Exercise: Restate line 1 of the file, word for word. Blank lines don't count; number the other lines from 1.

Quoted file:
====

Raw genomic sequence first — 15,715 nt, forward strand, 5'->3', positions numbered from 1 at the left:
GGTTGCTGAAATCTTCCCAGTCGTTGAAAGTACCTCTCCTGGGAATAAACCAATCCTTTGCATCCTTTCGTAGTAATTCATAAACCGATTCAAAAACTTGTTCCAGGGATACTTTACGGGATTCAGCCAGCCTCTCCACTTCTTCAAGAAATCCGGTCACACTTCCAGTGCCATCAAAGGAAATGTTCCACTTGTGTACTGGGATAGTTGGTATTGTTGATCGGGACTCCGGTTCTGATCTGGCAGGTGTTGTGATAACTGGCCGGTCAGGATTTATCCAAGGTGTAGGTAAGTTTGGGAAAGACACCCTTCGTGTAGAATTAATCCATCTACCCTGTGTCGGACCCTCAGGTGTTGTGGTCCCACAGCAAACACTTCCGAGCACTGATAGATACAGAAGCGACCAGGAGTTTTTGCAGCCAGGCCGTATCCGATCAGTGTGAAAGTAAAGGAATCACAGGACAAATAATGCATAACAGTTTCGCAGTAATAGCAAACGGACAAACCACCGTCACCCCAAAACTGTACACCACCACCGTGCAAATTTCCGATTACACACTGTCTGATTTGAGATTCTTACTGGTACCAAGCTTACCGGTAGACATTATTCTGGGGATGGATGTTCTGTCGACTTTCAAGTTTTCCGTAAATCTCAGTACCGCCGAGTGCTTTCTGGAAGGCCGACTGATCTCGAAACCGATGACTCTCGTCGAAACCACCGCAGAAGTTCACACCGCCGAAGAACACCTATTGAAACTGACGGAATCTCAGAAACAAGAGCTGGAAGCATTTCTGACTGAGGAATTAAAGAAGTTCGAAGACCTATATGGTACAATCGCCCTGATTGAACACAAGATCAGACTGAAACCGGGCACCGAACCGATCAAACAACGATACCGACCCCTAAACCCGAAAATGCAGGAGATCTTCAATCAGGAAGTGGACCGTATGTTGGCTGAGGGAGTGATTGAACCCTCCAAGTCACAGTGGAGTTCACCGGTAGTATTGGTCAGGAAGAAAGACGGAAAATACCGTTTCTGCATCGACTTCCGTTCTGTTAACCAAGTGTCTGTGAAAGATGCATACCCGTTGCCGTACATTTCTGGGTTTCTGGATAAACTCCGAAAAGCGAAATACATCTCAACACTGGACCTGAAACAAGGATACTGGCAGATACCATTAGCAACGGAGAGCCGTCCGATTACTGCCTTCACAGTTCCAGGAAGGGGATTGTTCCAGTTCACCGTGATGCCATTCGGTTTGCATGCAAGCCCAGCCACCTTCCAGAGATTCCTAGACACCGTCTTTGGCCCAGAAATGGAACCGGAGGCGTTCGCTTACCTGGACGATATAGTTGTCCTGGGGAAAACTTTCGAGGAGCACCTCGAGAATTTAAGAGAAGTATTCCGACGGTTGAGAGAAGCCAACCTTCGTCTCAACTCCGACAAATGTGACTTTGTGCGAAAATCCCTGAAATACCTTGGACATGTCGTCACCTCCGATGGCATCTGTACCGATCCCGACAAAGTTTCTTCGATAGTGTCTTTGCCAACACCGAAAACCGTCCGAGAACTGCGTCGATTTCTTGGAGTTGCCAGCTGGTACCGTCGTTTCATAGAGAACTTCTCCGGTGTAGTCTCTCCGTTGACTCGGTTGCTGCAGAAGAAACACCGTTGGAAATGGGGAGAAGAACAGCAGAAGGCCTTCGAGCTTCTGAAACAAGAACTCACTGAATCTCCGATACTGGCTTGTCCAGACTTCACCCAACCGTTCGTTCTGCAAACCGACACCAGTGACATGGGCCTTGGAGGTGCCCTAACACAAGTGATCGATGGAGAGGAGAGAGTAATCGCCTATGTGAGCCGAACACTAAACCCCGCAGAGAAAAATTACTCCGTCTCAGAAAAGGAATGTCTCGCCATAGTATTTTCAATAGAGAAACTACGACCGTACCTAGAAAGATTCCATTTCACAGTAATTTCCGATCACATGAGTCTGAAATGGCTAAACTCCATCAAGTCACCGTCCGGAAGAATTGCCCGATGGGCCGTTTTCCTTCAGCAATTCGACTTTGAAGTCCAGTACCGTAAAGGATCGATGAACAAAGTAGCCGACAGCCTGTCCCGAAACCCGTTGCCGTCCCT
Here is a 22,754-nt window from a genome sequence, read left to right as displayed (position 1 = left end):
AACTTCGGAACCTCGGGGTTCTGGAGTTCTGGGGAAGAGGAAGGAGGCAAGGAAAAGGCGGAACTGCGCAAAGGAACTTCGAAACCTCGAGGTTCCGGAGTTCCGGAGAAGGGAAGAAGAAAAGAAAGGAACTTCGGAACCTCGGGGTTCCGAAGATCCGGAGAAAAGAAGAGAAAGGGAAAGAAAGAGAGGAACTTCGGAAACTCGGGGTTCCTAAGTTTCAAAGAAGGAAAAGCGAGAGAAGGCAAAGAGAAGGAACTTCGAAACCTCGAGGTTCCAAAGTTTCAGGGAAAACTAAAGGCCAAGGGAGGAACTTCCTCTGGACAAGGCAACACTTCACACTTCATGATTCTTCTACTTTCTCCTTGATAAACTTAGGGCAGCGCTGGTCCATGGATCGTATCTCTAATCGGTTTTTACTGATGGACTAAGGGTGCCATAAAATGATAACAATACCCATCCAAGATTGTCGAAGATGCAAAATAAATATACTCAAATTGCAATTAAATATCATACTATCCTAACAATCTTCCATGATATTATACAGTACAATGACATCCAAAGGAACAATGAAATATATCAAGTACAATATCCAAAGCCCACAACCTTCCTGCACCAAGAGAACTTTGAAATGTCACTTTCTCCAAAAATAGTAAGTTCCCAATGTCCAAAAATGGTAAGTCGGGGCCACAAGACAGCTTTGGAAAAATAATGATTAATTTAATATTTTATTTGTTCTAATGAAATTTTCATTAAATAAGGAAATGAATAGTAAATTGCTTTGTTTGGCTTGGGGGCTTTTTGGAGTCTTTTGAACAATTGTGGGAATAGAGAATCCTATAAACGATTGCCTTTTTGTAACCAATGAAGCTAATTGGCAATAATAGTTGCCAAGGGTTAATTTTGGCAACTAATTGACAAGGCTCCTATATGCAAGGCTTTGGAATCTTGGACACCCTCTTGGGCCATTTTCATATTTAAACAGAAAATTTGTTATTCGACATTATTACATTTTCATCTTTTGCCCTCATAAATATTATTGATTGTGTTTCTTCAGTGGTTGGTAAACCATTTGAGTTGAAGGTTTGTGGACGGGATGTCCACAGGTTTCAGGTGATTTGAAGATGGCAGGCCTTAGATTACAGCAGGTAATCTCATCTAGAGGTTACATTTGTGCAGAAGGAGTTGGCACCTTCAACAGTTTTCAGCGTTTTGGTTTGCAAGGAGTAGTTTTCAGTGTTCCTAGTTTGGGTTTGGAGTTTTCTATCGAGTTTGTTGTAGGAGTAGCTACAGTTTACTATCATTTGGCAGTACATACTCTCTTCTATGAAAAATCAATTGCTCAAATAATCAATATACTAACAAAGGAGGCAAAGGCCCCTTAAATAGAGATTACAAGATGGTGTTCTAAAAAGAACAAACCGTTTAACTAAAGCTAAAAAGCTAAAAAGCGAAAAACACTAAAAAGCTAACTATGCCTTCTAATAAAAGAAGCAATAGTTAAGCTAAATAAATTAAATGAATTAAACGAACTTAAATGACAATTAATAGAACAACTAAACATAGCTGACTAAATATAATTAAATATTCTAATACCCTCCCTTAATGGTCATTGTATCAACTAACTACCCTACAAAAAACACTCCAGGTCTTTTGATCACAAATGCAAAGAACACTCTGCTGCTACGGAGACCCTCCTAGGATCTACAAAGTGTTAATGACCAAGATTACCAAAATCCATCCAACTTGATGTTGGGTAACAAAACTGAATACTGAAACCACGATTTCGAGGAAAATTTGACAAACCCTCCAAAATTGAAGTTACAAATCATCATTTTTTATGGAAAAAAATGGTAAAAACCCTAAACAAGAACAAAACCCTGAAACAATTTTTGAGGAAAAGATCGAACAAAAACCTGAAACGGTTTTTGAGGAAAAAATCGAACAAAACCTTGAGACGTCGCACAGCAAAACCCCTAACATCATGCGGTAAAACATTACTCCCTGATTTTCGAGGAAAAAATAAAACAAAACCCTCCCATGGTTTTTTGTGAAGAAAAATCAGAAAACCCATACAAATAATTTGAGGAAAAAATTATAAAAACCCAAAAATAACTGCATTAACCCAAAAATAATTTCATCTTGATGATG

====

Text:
Raw genomic sequence first — 15,715 nt, forward strand, 5'->3', positions numbered from 1 at the left: